I felt that cacao deserved a whole blog post of its own to clear up any confusion over whether chocolate is in fact good for you or not. And to explain the differences between cacao and cocoa…. A lot more than just the minor difference in spelling!
You’ve probably heard it before but sometimes news this good bears repeating: chocolate is good for you!!
As long as its the right kind of chocolate… You have the green light to indulge!
Raw, unprocessed cacao is one of natures best sources of nutrition.
The compounds found in raw cacao have been shown to:
- Lower insulin resistance
- Protect your nervous system: Cacao is high in resveratrol, a potent antioxidant also found in red wine, known for its ability to cross your blood-brain barrier to help protect your nervous system.
- Shield nerve cells from damage.
- Cut your risk of stroke.
- Lower blood pressure.
- Reduce your risk of cardiovascular disease: The antioxidants found in cacao help to maintain healthy levels of nitric oxide (NO) in the body. Although NO has heart-benefiting qualities, such as relaxing blood vessels and reducing blood pressure, it also produces toxins. The antioxidants in cacao neutralise these toxins, protecting your heart and preventing disease.
- Guard against toxins: As a potent antioxidant, cacao can repair the damage caused by free radicals and may reduce the risk of certain cancers. In fact, cacao contains far more antioxidants per 100g than acai, goji berries and blueberries. Antioxidants are responsible for 10 per cent of the weight of raw cacao.
- Boost your mood: Cacao can increase levels of certain neurotransmitters that promote a sense of well-being. And the same brain chemical that is released when we experience deep feelings of love – phenylethylamine – is found in chocolate.
- Provide minerals: Magnesium, iron, potassium, calcium, zinc, copper and manganese
Raw cacao is placed under strict quality control meaning that temperatures are kept below 115 degrees Fahrenheit throughout the journey from farm to table, making the nibs truly raw and retaining maximum nutritional value. Cacao found in this state is unpolluted with the sugar, dairy and stabilisers that classify commercial chocolate as junk food, cacao nibs provide bittersweet chocolate decadence and add superior superfood nutrition to any mixture.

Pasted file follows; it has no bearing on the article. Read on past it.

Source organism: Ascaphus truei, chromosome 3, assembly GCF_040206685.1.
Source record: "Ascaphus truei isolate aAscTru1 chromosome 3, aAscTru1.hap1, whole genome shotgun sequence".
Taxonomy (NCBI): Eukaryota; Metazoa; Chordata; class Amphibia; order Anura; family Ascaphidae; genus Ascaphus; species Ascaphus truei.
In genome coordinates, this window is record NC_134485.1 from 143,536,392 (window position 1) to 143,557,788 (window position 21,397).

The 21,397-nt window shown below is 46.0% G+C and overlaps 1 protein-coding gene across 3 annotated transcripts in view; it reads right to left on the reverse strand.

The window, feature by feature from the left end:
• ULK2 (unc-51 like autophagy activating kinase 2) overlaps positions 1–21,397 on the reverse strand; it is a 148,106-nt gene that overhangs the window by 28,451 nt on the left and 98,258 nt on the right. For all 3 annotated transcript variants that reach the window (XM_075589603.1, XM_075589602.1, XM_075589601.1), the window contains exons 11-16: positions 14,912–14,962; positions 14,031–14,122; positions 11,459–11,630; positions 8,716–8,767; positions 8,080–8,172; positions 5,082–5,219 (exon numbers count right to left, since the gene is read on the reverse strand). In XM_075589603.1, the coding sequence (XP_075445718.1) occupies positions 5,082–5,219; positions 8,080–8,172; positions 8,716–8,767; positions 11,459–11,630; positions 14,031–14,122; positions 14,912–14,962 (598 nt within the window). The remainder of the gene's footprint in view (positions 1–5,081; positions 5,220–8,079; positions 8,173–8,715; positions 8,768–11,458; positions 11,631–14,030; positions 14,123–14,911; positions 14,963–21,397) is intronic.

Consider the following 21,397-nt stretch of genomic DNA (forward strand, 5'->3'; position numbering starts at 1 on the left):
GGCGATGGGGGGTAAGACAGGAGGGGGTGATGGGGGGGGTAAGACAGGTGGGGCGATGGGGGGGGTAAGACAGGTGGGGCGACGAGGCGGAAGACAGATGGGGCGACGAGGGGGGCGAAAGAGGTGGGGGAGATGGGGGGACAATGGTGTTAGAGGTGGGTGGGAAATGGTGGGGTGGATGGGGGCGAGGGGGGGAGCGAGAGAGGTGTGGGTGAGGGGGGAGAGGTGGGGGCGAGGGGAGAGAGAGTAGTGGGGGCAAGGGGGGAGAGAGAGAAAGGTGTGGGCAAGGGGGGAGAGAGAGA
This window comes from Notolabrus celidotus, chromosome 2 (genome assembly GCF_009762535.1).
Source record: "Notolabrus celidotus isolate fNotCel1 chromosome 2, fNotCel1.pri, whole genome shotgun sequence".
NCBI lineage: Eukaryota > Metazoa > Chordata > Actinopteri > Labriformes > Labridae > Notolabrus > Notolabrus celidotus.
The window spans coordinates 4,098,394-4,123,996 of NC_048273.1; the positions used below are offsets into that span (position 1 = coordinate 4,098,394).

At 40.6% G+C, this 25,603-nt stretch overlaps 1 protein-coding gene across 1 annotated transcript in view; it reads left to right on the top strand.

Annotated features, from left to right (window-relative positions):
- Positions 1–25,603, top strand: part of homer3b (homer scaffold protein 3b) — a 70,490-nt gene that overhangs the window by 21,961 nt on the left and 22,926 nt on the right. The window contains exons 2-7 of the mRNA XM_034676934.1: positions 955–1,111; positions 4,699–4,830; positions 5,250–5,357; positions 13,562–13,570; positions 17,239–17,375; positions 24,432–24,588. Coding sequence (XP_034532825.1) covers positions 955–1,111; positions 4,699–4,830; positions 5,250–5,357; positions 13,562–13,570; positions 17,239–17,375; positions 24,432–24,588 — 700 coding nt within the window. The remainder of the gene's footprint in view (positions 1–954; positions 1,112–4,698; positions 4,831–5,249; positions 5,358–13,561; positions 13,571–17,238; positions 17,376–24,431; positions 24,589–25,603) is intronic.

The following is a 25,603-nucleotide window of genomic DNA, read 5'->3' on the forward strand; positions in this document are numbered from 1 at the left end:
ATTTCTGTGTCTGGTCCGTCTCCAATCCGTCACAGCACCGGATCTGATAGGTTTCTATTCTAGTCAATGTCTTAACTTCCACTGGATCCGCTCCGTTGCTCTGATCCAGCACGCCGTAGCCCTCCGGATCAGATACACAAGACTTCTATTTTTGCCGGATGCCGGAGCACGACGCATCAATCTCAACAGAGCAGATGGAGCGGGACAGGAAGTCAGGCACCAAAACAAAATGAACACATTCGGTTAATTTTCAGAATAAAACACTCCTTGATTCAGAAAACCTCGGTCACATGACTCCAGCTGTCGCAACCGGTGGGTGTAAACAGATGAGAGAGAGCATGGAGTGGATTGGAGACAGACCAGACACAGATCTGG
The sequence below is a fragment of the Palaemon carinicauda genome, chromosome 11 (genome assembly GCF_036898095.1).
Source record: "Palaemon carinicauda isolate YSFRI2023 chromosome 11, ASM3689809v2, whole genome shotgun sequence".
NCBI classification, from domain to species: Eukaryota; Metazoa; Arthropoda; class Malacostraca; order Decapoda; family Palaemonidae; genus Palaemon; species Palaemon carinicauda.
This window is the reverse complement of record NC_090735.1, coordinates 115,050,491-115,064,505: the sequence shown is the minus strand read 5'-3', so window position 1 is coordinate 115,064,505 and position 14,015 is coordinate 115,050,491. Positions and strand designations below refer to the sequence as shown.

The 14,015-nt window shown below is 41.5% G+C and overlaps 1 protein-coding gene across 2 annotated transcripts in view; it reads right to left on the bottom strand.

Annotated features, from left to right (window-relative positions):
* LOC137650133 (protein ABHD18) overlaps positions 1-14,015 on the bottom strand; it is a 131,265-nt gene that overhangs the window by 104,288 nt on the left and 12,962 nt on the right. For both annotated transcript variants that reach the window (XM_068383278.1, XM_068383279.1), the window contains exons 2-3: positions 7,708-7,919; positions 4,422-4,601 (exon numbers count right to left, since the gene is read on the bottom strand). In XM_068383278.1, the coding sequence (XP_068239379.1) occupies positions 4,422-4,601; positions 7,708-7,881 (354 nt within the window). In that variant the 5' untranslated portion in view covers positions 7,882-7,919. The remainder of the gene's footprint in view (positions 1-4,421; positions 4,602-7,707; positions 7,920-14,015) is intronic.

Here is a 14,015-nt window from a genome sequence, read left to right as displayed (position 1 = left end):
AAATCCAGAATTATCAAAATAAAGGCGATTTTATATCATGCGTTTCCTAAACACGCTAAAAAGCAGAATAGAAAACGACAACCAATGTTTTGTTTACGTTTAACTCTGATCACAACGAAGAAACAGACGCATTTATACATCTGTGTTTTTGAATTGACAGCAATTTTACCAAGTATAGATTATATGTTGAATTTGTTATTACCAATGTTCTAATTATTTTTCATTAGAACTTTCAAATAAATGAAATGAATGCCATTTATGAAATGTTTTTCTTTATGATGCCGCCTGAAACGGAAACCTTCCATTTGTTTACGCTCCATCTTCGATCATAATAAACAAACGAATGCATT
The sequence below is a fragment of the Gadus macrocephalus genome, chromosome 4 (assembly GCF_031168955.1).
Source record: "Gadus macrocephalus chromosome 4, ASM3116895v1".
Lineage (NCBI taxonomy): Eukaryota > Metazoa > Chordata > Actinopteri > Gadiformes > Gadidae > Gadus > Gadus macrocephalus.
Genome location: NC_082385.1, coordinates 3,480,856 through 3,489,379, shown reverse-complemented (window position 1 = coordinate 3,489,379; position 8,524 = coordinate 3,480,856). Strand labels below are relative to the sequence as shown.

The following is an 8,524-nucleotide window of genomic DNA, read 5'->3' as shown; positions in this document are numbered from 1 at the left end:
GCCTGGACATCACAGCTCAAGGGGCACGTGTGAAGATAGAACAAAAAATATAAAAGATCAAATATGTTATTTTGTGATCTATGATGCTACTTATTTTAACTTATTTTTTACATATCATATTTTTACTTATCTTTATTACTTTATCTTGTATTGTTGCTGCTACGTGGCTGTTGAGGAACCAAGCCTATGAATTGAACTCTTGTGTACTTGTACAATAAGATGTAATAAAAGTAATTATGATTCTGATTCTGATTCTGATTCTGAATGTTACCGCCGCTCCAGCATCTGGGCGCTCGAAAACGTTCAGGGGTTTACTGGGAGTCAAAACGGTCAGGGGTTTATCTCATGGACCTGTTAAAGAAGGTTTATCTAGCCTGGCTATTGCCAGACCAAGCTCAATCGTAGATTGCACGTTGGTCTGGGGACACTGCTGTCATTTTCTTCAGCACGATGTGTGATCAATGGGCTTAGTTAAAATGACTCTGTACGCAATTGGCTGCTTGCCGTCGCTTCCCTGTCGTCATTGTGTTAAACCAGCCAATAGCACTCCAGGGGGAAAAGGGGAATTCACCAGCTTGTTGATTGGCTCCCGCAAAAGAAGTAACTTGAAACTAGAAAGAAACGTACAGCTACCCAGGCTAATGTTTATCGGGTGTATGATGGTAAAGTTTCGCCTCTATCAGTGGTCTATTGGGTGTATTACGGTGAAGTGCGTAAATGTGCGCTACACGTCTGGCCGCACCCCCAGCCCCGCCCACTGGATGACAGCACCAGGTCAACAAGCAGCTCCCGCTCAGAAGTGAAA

Studies show that dairy reduces the absorption of the antioxidants in raw cacao. So if you’re making a cacao shake you’re better off using a non-dairy milk, such as almond or coconut, in order to reap all of the antioxidant benefits.
Mix them in to a homemade banana bread or granola bars to add depth and texture to nutritious treats or grind them in a nutribullet or coffee grinder and mix with heated almond milk for a superfood hot chocolate…The possibilities are endless!
Now it may take a little getting used to to start with, as it did for me. No surprise seeing as we have all been used to consuming chocolate that is so processed and laden with sugar and dairy that it barely resembles chocolate anymore at all. Stripping it back lets you appreciate the actual deep flavours of cacao which can be slightly bitter to start with. This can be overcome by adding a little raw honey while you get used to the flavour, it won’t take long before you can’t get enough of the rich and deep flavours of cacao on its own.
And the great thing is, you can’t really over eat on raw cacao like you could demolish a whole bar of Cadbury’s dairy milk. It’s richness is so satisfying that you only need a little bit to feel content.
Quite a lot of my recipes include organic raw cacao, and one of the best places to start is with my healthy homemade Nutella, give it a whirl and let me know what you think!